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Jean E. Coleman Lecture Abstract 2005


The Sixth Annual Dr. Jean E. Coleman Library Outreach Lecture Series


2005 Coleman Lecture Abstract

By Sanford Berman

Classism In The Stacks:  Libraries And Poor People


Evidence mounts that despite the American Library Association's own Policy 61 (Library Services to Poor People), barriers to library use by low-income people abound and the profession itself has largely ignored Policy 61's strictures to involve poor people and anti-poverty advocates in local decision-making, lobby for poverty-reducing legislation (like living wage laws, affordable housing, national health insurance, and adequate welfare payments), promote greater public awareness of poverty-related issues and relevant library resources, and eliminate economic obstacles like fines and fees.  Worse, some institutions have actually imposed onerous, criminalizing restrictions on borrowing and even entering and remaining in buildings--clearly targeted at poor, especially homeless, persons.  Others, whether consciously or not, direct far more resources to affluent than to low-income areas.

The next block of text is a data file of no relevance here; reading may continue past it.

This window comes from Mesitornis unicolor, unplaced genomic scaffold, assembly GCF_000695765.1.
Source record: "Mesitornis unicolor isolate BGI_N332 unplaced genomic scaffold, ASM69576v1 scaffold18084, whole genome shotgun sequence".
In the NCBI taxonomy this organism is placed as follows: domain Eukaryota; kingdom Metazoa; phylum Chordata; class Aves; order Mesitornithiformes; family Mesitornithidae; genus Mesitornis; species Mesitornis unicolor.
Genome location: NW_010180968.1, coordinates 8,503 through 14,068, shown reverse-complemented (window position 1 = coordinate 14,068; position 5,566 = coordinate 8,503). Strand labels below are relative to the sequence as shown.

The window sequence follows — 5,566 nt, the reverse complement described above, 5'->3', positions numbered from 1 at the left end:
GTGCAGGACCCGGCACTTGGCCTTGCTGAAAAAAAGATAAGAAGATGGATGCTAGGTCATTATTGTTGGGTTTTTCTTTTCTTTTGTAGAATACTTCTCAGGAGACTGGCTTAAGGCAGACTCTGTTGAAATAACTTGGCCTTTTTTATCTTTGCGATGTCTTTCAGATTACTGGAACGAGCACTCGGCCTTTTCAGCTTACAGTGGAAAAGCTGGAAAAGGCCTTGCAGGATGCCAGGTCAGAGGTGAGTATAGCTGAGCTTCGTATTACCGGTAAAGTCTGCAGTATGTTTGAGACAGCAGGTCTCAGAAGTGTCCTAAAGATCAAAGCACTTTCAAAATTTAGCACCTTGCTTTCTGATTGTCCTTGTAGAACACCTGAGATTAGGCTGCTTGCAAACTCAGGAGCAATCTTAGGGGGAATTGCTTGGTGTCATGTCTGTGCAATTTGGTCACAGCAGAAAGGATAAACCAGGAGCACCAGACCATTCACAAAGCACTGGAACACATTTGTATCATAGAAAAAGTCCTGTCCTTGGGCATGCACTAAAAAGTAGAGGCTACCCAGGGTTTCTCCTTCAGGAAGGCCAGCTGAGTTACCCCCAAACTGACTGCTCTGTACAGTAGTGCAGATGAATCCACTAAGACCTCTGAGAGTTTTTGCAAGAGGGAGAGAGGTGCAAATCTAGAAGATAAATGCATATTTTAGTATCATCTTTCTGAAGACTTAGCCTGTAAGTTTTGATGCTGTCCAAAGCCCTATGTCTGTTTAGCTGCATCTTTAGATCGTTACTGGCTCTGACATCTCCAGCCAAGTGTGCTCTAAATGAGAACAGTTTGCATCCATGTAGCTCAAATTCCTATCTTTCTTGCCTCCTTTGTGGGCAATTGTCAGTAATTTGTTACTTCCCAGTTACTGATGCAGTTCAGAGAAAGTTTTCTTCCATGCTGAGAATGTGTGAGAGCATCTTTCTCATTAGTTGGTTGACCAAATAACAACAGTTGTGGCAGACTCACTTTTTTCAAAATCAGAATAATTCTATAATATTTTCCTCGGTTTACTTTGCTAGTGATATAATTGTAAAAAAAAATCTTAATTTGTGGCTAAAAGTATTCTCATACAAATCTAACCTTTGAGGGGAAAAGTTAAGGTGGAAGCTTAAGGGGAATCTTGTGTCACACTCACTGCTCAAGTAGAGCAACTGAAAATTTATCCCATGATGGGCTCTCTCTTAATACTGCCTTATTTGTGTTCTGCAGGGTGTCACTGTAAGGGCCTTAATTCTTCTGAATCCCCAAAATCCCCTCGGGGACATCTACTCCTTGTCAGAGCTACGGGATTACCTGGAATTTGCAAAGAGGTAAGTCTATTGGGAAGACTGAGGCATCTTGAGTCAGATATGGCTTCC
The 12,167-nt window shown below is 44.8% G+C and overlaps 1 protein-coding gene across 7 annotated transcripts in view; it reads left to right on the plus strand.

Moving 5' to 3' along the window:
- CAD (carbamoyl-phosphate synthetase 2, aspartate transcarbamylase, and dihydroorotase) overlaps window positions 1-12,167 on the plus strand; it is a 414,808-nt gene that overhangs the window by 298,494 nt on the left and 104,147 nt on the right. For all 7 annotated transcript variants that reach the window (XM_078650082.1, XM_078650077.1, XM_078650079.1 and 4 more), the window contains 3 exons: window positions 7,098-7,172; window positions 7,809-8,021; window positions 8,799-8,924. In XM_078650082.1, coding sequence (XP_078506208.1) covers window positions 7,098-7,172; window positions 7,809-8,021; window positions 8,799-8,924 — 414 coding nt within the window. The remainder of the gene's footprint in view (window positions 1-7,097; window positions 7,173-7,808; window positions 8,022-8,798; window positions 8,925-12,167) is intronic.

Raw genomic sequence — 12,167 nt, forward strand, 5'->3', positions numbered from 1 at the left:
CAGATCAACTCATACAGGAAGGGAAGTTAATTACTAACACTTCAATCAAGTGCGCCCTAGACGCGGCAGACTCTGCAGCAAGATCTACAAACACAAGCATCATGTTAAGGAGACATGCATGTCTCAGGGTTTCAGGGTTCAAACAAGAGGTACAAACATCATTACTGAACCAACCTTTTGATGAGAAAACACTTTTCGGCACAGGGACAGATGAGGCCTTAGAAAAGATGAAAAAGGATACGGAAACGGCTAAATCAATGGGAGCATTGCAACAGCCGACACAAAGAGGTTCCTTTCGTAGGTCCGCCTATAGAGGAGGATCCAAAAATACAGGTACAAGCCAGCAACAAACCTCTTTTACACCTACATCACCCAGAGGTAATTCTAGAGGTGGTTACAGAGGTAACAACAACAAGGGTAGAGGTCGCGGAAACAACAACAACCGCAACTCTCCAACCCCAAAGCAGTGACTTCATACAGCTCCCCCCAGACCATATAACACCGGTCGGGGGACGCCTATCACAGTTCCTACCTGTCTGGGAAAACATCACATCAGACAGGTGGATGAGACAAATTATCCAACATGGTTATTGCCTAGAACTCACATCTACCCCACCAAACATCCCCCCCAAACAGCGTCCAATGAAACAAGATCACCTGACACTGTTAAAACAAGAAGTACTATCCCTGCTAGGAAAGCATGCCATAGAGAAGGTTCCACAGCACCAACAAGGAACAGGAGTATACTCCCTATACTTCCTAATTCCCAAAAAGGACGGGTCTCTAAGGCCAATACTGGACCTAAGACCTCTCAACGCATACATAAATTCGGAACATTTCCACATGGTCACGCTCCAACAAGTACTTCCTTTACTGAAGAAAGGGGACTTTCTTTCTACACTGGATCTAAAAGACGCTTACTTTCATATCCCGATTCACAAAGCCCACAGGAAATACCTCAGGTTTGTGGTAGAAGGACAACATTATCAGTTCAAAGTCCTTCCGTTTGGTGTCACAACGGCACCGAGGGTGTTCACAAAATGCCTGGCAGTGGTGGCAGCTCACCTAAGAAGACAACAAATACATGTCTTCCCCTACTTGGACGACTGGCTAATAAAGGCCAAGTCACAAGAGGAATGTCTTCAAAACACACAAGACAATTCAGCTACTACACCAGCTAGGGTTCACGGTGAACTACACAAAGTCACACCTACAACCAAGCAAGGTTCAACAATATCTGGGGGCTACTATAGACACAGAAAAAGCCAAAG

Interspersed with the words and "voices" of poor people themselves, this lecture will examine the current scene, citing failures to provide equal and deserved service to low-income persons, suggesting remedies that might tangibly implement Policy 61, and underscoring that the "problem" is not "smelly, unkempt patrons," but rather poverty itself and our unwillingness to combat it.



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